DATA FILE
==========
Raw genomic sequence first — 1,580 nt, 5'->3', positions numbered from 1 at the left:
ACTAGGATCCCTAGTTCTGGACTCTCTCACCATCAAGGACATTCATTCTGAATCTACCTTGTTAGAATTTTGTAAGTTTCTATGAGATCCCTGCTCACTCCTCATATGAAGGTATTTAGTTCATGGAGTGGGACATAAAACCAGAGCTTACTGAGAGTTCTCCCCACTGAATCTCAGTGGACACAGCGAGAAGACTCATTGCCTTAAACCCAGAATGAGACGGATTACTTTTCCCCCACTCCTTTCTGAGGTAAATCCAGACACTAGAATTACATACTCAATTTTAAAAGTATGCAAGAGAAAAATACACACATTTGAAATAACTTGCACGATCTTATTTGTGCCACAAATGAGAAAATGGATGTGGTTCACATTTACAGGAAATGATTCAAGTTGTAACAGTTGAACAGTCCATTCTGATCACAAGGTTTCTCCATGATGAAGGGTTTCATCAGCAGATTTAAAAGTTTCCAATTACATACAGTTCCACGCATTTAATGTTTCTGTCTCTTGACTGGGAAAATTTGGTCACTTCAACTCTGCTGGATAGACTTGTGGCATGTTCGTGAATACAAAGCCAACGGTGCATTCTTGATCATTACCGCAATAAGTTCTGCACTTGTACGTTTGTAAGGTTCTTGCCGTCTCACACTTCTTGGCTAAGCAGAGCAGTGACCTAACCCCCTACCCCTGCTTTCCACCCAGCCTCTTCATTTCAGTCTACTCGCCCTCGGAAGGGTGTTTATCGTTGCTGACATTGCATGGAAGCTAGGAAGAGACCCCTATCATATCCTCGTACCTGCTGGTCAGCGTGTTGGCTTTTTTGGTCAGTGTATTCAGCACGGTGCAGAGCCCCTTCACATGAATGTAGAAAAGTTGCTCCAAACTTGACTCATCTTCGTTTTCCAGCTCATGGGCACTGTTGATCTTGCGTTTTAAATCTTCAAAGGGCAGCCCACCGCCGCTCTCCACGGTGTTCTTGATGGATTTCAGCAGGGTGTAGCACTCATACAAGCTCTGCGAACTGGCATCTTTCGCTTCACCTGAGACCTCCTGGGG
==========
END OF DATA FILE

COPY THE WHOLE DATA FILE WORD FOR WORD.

Raw genomic sequence first — 1,580 nt, 5'->3', positions numbered from 1 at the left:
ACTAGGATCCCTAGTTCTGGACTCTCTCACCATCAAGGACATTCATTCTGAATCTACCTTGTTAGAATTTTGTAAGTTTCTATGAGATCCCTGCTCACTCCTCATATGAAGGTATTTAGTTCATGGAGTGGGACATAAAACCAGAGCTTACTGAGAGTTCTCCCCACTGAATCTCAGTGGACACAGCGAGAAGACTCATTGCCTTAAACCCAGAATGAGACGGATTACTTTTCCCCCACTCCTTTCTGAGGTAAATCCAGACACTAGAATTACATACTCAATTTTAAAAGTATGCAAGAGAAAAATACACACATTTGAAATAACTTGCACGATCTTATTTGTGCCACAAATGAGAAAATGGATGTGGTTCACATTTACAGGAAATGATTCAAGTTGTAACAGTTGAACAGTCCATTCTGATCACAAGGTTTCTCCATGATGAAGGGTTTCATCAGCAGATTTAAAAGTTTCCAATTACATACAGTTCCACGCATTTAATGTTTCTGTCTCTTGACTGGGAAAATTTGGTCACTTCAACTCTGCTGGATAGACTTGTGGCATGTTCGTGAATACAAAGCCAACGGTGCATTCTTGATCATTACCGCAATAAGTTCTGCACTTGTACGTTTGTAAGGTTCTTGCCGTCTCACACTTCTTGGCTAAGCAGAGCAGTGACCTAACCCCCTACCCCTGCTTTCCACCCAGCCTCTTCATTTCAGTCTACTCGCCCTCGGAAGGGTGTTTATCGTTGCTGACATTGCATGGAAGCTAGGAAGAGACCCCTATCATATCCTCGTACCTGCTGGTCAGCGTGTTGGCTTTTTTGGTCAGTGTATTCAGCACGGTGCAGAGCCCCTTCACATGAATGTAGAAAAGTTGCTCCAAACTTGACTCATCTTCGTTTTCCAGCTCATGGGCACTGTTGATCTTGCGTTTTAAATCTTCAAAGGGCAGCCCACCGCCGCTCTCCACGGTGTTCTTGATGGATTTCAGCAGGGTGTAGCACTCATACAAGCTCTGCGAACTGGCATCTTTCGCTTCACCTGAGACCTCCTGGGG